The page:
From Duke Cancer Center Patients to Cancer Care Advocates

By Larissa Biggers
November 01, 2023
couple look at each other in cancer waiting room

Cancer survivors Cliff and Pat Chieffo now serve on the Duke Cancer Center survivorship board.

Cliff Chieffo, his wife Pat, and their oldest daughter have more in common than family ties. They are all cancer survivors, and all three are thankful for the role Duke played in their cancer treatment, remission, and life after cancer. Today Pat and Cliff are in remission. As advocates for patients at Duke Cancer Center and beyond, they are eager to spread the word about the top-notch, compassionate care they experienced.

Duke Cancer Center Provides Expert Care for the Family 

Cliff Chieffo, now age 86, was diagnosed with a rare form of pancreatic cancer in 2017 after a CT scan and biopsy at a hospital near the family’s former home in Washington, DC. Further testing determined that the cancer was malignant and needed to be removed. At the time, his older daughter, who lived in North Carolina, was receiving treatment for breast cancer at Duke Cancer Center. Because Duke had the advanced technologies and expertise to handle his specific type of cancer, his doctor in DC recommended that Chieffo go to Duke Cancer Center too. Pat Chieffo had been diagnosed with metastatic breast cancer years earlier and decided to transfer her care there as well.

Hear more about Chieffo's cancer journey at Duke. 

Minimally Invasive Whipple Surgery for Pancreatic Cancer

In early 2018 Chieffo underwent Whipple surgery, a complex operation that is considered one of the most effective treatments for pancreatic cancer. Chieffo’s surgical oncologist at Duke Health, Sabino Zani, MD, performed minimally invasive, robotic-assisted Whipple surgery with tiny instruments that are passed through several small incisions. Although it is not available at many centers, it offers several potential benefits, including less blood loss, less pain, a faster recovery, and a shorter hospital stay. "Having the experience and the latest technology really made a difference in this case," said James L. Abbruzzese, MD, a Duke medical oncologist who cared for Chieffo after surgery. “And Dr. Zani, he's a fantastic surgeon.”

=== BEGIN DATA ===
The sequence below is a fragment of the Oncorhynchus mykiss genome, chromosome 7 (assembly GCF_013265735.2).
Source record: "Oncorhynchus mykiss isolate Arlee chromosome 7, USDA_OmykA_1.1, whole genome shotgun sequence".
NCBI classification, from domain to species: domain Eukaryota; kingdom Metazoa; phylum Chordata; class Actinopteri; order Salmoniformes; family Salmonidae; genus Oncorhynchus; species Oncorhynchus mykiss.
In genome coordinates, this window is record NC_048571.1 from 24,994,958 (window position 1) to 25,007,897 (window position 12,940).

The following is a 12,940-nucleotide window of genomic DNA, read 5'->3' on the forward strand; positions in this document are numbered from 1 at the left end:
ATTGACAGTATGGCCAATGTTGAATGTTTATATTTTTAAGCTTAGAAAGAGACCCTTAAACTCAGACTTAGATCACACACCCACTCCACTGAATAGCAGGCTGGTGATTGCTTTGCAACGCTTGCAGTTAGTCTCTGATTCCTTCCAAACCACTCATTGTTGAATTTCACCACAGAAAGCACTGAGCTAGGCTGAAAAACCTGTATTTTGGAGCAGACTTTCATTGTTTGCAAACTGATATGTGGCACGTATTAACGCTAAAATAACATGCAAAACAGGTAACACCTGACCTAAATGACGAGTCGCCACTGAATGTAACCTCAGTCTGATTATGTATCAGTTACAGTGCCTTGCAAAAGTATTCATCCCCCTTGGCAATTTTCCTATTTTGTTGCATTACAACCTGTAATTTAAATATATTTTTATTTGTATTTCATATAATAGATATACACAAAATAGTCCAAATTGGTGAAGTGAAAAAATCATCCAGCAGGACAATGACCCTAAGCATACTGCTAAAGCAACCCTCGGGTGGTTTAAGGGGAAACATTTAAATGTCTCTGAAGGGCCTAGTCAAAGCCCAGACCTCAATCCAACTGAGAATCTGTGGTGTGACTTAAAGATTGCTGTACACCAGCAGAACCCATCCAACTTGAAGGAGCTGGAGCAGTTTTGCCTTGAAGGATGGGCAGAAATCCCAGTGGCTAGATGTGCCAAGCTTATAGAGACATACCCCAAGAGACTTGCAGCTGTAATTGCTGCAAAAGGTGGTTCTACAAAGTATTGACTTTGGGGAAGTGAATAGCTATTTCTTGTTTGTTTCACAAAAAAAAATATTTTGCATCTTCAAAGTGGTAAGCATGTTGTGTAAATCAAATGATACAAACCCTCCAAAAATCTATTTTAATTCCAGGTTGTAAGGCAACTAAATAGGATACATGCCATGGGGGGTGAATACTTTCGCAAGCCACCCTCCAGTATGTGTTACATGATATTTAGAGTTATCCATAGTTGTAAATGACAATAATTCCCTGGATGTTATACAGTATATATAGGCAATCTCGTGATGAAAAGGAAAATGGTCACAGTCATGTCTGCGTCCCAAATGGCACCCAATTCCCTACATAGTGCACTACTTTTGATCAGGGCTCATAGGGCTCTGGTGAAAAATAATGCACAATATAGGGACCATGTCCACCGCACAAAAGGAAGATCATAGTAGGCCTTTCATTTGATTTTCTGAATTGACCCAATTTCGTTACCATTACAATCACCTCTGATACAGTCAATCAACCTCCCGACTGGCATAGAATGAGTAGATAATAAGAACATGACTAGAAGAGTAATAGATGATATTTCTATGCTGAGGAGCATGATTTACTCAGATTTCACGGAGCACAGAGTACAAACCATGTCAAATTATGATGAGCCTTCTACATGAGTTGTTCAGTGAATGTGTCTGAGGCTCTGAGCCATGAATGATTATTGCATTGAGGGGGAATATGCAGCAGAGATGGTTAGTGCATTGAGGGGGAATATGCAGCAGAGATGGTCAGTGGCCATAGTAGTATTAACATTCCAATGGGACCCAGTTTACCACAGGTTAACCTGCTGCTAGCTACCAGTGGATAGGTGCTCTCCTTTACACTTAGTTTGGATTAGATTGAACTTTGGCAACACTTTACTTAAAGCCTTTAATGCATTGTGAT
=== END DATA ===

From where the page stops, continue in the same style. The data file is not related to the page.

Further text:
A Rare Cancer Means an Uncertain Future

Chieffo understood the gravity of his diagnosis and hoped, but did not expect, to live much longer after surgery. “Because it was so rare, the anticipated course of his cancer was uncertain,” Dr. Abbruzzese explained. Happily, the surgery was effective, even without chemotherapy or radiation, and Chieffo has been cancer-free for six years. His wife calls him “a walking miracle.” Today, she and her daughter are also in remission. “I really feel so fortunate,” he said. “Duke is another family for us, and I think family is what keeps you going.”

A Mission to Help Fellow Cancer Patients

Now retired from long academic careers and living in Cary, NC, Cliff and Pat Chieffo serve on the Duke Cancer Center survivorship board. “The Duke Cancer Center’s support program is unbelievable,” said Pat Chieffo. “Every cancer patient has access to a nurse navigator, who is the person that sets you up with what you need. There’s not a thing they won't or can’t do for you. Not every place has that.” They have made it their mission to share their story and to help others benefit from everything that Duke Cancer Center has to offer, including medical expertise, advanced treatments and technologies, and personalized care.

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Pancreatic Cancer